To my knowledge, everything I do on the web is legal. But at the same time I could easily have used either of these services to upload large amounts of illegal content, copyrighted material for which no permission has been obtained. As, indeed, many do.

The way I see it, if you’re ever going to reduce the amount of illegal sharing on the web, you inevitably have to reduce a lot of the perfectly legal sharing that is going on all over the web, because the tools are the same. For every paragraph I publish, for every song I make available to the public, for every video I upload, I could have chosen to do something illegal - I could have copied a large portion of someone else’s book onto my blog, I could have uploaded the latest Britney Spears album to the web using my ftp-software (not really, I don’t have it)… anyway, you get the idea.

It worries me. How are they going to stop all those “pirates” and all those “thieves” without bothering me and my legal web habits? I just don’t think it’s possible, and I don’t think the entertainment industry cares about how their crusade affects me and my internet habits. I am skeptical of the entertainment industry, the right holders and their motives at large. I’m worried about how their endless search for petty cash may ultimately harm the web. Most of all, I’m skeptical because of the way they have treated fans, developers, technological innovation, competition, thieves, bands and musicians in the past.

That being said, I have no sympathy for self-righteous people who assume that it is their God-given right to get things for free either.

Last.fm: Baby I’m-A Want Your Cash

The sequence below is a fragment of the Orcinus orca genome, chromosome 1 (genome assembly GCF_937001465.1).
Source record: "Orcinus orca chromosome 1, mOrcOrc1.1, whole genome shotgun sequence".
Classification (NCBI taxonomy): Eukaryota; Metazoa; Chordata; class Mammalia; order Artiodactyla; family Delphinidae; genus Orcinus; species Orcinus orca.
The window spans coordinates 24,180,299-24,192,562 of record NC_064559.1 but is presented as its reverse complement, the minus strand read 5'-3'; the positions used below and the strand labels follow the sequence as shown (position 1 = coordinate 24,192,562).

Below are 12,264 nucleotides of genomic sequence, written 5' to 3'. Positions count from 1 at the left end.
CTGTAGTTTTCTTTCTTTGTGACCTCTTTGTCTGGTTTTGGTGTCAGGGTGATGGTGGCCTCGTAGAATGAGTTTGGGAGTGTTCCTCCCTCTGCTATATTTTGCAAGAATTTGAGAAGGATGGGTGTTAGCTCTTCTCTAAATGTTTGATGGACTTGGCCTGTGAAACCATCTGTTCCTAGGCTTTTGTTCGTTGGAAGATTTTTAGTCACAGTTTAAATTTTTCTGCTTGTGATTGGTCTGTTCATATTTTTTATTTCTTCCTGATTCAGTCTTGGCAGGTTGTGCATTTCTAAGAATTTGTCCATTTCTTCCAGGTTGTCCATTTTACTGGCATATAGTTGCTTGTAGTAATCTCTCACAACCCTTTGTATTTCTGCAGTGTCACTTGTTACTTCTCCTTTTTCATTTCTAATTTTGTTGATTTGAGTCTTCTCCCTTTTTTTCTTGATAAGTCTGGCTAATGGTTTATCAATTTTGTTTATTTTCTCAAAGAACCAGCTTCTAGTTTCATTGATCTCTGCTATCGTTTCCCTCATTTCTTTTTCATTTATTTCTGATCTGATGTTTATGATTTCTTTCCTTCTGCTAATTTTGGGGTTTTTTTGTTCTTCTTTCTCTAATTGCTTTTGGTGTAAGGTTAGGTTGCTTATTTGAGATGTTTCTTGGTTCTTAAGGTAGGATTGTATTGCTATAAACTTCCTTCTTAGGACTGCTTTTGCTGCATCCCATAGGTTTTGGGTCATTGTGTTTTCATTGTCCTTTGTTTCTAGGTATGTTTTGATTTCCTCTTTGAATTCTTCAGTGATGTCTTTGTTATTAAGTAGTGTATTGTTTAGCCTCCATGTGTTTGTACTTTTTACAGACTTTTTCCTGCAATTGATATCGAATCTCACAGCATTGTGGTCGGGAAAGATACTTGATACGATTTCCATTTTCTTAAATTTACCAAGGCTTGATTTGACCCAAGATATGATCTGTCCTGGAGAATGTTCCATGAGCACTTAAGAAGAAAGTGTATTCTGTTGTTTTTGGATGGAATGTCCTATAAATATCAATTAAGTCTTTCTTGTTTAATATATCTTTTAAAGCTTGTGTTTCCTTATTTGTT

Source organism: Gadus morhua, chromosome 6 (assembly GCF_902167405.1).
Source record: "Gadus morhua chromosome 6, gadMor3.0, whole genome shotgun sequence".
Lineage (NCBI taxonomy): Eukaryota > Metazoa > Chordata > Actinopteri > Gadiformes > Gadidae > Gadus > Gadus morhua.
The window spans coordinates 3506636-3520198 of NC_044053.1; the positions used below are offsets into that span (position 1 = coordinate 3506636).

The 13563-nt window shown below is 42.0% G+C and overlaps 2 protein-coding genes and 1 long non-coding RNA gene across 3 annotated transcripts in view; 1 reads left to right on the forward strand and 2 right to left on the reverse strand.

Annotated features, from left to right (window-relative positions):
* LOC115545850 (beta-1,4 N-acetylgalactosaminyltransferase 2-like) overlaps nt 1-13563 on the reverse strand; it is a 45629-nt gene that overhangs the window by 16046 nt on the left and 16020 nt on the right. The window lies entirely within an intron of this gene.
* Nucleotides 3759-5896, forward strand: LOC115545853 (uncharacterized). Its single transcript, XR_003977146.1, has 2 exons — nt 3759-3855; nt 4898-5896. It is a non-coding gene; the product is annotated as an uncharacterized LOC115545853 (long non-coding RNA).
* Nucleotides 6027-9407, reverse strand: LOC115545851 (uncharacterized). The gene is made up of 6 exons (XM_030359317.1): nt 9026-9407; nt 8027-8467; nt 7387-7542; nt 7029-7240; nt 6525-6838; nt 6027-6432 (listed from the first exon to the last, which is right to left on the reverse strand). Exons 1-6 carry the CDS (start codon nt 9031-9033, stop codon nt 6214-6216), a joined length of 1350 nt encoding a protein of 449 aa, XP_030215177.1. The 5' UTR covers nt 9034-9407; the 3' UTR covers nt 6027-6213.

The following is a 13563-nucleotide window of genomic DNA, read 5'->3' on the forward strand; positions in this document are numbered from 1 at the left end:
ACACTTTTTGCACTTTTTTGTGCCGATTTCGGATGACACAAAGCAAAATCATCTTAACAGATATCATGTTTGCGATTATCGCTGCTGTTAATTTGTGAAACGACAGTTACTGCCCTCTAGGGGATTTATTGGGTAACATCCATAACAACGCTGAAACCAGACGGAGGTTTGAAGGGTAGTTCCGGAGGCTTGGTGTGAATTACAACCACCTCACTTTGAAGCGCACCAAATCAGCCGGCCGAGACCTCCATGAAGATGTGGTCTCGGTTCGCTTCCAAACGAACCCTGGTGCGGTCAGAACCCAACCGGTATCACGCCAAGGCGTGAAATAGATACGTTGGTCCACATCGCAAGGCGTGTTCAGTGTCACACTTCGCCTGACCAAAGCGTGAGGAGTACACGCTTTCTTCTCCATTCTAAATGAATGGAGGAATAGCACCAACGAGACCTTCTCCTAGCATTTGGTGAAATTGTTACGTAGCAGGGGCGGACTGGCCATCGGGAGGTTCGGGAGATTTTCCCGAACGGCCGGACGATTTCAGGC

Yes! Yes! As some of you may know, I’m a “recording” artist, and some time ago I signed up for last.fm’s royalty program. That means that every time someone streams my music on last.fm, I make a little bit of money. I’m all for transparency and being open towards my fans and all that, so please let me share my revenues with you so far (not share share of course, just share as in… well, you know, show you the numbers… I’m not stupid or anything):


So you see, it’s no joke. I’m actually making money off my music. And I want more! Dear fans, you’re wonderful, you’re beautiful. I love you all. Now off you go, off to my artist page on last.fm to help me make more money. Stream my music as if there was no tomorrow. Support the my art. $ee you soon.

Why I Haven’t Written a Blog Post in Three Months

I’m now officially living my web 2.0 life to the fullest, hereby inviting unsuspecting readers to get a glimpse of some of my personal problems by posting them on my blog. I think I know all of my readers by name, so it should be OK. It probably won’t be a habit, I’m merely presenting this as a backdrop for my new plan to get back in shape — at least I think so.